Adding Mining Models to a Structure (Analysis Services - Data Mining)
Whereas a mining structure defines the data domain, a mining model defines how to apply the data in that domain to a particular problem. After you have created a mining structure, you can add multiple mining models to the structure. Each time that you create a model, you can target a different business problem. For example, you might change the parameters to use a slightly different approach, or use a different subset of the data to obtain different results or extract patterns specific to a target population.
Creating a New Mining Model
There are two approaches to building mining models. You can define your mining structure, and then experiment with different models that also use that structure. Alternatively, you can create the model that you want, and then use the structure that is generated to create additional models.
When you use the Data Mining Wizard to create a new mining model, you create a mining structure first. The wizard then gives you the option to add an initial mining model to the structure, and to configure a training and test data set within that structure. However, you don't need to create a model right away. If you create the structure only, you do not need to make a decision about which column to use as the predictable attribute, or how to use the data in a particular model. Instead, you just set up the general data structure that you want to use in future, and later you can use Data Mining Designer to add new mining models that are based on the structure.
If you already know the type of mining model you want to build, you can build the structure, and then use the Data Mining Wizard to add your first model to the mining structure. You can add more models to the structure after the wizard finishes.
In DMX, the CREATE MINING MODEL statement begins with the mining model. That is, you define your choice of mining model, and Analysis Services automatically generates the underlying structure. Later you can continue to add new mining models to that structure, by using the ALTER STRUCTURE… ADD MODEL statement.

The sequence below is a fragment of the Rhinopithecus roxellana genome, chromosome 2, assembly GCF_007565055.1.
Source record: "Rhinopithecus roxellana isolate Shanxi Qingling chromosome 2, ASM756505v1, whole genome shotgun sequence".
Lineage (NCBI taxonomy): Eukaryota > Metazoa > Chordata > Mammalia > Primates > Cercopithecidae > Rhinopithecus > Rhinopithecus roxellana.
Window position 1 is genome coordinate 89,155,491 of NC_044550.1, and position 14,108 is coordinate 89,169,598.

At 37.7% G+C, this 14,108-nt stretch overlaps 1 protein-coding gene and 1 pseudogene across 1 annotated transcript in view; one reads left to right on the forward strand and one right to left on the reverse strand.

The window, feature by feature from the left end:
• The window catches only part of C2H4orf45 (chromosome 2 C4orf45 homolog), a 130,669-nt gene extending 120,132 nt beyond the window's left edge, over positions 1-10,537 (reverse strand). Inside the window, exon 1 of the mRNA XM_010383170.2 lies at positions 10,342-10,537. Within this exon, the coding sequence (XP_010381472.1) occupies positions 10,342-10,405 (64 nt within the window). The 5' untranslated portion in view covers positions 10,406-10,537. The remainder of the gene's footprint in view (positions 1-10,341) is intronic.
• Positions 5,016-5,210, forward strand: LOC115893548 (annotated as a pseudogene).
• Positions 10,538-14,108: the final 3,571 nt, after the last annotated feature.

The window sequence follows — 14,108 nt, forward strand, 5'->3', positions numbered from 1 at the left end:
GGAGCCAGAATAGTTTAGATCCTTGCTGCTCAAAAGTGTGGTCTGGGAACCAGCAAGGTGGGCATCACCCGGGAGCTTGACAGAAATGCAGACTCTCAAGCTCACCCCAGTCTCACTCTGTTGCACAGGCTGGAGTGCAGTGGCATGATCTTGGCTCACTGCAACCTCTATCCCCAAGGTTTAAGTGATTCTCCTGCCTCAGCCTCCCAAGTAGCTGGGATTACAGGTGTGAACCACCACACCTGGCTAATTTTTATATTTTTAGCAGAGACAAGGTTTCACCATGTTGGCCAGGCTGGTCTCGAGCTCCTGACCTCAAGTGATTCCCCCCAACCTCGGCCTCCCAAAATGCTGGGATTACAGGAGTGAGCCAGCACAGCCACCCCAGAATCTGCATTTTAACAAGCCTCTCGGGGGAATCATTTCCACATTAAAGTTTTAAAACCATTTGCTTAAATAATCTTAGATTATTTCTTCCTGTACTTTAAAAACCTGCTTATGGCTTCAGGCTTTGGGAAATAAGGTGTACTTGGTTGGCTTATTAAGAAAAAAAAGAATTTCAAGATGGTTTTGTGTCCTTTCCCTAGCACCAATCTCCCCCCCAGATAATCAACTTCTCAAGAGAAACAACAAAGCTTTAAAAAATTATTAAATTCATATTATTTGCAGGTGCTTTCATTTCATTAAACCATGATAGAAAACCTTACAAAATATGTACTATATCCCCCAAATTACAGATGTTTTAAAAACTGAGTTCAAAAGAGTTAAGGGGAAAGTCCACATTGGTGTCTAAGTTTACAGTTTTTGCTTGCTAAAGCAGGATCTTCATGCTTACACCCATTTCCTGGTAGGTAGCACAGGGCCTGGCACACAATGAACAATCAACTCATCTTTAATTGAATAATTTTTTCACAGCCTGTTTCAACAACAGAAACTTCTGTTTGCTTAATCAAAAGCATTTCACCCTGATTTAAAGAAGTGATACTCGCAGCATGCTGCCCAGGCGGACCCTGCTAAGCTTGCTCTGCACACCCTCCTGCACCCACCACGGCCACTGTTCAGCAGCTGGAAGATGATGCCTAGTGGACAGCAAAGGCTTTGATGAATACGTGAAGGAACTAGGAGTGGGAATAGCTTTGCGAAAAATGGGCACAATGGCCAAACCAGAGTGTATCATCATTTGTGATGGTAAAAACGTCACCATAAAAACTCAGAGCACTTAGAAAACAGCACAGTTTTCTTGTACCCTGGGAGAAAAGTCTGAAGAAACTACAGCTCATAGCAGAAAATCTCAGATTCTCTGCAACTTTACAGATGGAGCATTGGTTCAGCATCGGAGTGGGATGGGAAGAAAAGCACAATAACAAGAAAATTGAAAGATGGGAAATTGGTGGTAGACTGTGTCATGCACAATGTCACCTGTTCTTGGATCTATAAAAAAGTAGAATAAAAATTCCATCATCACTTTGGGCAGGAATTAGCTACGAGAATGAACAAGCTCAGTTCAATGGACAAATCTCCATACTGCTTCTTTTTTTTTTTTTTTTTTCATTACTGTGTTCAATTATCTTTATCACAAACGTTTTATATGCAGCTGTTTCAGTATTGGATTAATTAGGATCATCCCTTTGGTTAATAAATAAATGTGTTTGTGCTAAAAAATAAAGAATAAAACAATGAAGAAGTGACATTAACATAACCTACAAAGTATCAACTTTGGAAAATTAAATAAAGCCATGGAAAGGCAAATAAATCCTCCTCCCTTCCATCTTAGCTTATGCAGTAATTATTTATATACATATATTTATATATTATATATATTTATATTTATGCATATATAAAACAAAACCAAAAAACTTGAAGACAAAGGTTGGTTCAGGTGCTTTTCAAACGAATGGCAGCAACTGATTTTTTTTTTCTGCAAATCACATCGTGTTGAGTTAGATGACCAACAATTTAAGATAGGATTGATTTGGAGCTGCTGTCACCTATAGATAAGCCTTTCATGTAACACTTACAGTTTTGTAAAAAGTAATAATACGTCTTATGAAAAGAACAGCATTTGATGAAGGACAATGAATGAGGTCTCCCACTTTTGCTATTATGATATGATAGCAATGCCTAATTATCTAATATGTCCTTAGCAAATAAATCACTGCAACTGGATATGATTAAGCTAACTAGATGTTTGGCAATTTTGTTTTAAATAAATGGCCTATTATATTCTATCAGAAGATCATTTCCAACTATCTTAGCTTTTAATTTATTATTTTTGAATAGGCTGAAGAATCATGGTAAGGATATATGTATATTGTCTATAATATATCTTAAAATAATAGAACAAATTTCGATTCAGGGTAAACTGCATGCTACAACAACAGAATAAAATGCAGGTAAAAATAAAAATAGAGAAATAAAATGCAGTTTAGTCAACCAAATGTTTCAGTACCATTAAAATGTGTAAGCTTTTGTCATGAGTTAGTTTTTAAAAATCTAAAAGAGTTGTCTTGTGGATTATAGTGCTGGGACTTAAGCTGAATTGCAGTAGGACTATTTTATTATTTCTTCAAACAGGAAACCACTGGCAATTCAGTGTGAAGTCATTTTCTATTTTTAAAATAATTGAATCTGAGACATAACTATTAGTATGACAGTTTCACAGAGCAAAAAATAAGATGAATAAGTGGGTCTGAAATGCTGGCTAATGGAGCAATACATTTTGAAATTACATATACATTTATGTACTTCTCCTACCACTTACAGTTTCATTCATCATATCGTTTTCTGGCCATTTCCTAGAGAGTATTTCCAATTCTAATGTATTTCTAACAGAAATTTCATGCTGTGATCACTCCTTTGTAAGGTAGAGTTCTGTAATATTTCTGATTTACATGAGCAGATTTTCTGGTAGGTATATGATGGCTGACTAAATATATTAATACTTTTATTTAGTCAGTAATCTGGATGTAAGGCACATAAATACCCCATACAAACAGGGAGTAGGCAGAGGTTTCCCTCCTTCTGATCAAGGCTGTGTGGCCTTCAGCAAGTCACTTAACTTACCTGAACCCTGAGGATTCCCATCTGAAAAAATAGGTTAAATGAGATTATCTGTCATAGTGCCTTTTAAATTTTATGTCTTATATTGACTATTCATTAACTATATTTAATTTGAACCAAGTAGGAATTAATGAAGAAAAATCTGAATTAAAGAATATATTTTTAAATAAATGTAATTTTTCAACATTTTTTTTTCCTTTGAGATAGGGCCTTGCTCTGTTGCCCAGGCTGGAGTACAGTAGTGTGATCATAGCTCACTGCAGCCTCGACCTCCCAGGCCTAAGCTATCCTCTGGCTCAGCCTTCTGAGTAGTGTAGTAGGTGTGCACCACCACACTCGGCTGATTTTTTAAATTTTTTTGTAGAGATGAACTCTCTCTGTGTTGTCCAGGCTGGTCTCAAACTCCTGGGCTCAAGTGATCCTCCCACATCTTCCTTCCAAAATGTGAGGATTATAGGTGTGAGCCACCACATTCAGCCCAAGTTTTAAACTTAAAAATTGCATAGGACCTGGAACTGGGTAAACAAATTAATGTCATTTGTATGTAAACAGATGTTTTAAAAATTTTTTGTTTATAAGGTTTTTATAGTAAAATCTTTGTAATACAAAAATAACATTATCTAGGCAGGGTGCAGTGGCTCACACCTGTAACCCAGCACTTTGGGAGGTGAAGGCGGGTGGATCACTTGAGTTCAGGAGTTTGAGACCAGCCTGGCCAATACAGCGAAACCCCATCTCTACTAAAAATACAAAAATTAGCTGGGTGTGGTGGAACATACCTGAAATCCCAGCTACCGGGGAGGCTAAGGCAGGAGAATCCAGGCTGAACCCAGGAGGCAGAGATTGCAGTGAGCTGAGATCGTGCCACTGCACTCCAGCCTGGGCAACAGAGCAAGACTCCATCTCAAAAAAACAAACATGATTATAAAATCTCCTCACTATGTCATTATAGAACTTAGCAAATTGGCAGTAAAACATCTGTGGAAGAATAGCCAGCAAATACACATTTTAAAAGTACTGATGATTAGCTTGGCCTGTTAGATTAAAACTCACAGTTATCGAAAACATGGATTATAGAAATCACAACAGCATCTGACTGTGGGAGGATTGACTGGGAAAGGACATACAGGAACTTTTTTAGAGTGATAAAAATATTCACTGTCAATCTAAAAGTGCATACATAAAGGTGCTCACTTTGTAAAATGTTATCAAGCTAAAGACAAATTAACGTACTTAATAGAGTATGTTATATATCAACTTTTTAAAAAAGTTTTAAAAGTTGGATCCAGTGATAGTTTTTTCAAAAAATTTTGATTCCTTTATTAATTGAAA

For More Information:Managing Mining Models in Data Mining Designer
Definition of a Mining Model
- After you have defined your data domain, you tell Analysis Services how to use each column in the data by specifying the column content and the column usage. You are not required to use each column that is included in the data mining structure in your new mining model. Even when two models are based on the same structure, you can tell Analysis Services to ignore a particular column for one model. For more information, see Logical Architecture (Analysis Services - Data Mining).
Choosing an Algorithm
When you add a model to a structure, you have to select a data mining algorithm to use in that model. Each algorithm performs a different type of analysis and some have different requirements as to the number and type of data columns used for input or prediction.
Therefore, depending on the algorithm that you select, some columns of data that you included in the mining structure might be ignored or might need to be converted to another data type, or the values might need to be removed. The Data Mining wizard will automatically change some values for you to make the model function. However, in other cases it will recommend that you fix the data first, or add a required column, such as a case key.
In some cases you can change the algorithm that is used in a model, but most changes in the definition of the model require you to reprocess the model and its data. Generally, whenever you change the algorithm used in a model, you should consider it as a completely new model that must be reprocessed.
For More Information:Data Mining Algorithms (Analysis Services - Data Mining)
Specifying Column Usage
After you have selected an algorithm, you must specify how the algorithm handles the data in your structure. This includes selecting a predictable column or columns, if the model requires one, selecting columns to serve as inputs, and specifying a case or nested table key. For each model, these column definitions might vary, even if the models use the same data, because the requirements of each algorithm are different. We recommend that you try to select only the columns that are most useful for analysis, because including unnecessary data increases processing time and can affect the quality of the results. The Data Mining wizard includes an optional Suggest feature that analyzes the columns included in the structure and recommends the columns that provide the most information, using an entropy-based score.
Specifying Column Content
- For some columns, you might also need to specify the column content. In SQL Server data mining, the Content Type property of each data columns tells the algorithm how it should process the data in that column. For example, if your data has an Income column that has variable values, you must specify that the column contains continuous numbers by setting the content type to Continuous. However, you could also specify that the numbers in the Income column be grouped into buckets by setting the content type to Discretized and optionally specifying the exact number of buckets. You can create different models that handle columns differently: for example, you might try one model that buckets customers into three age groups, and another model that buckets customers into 10 age groups.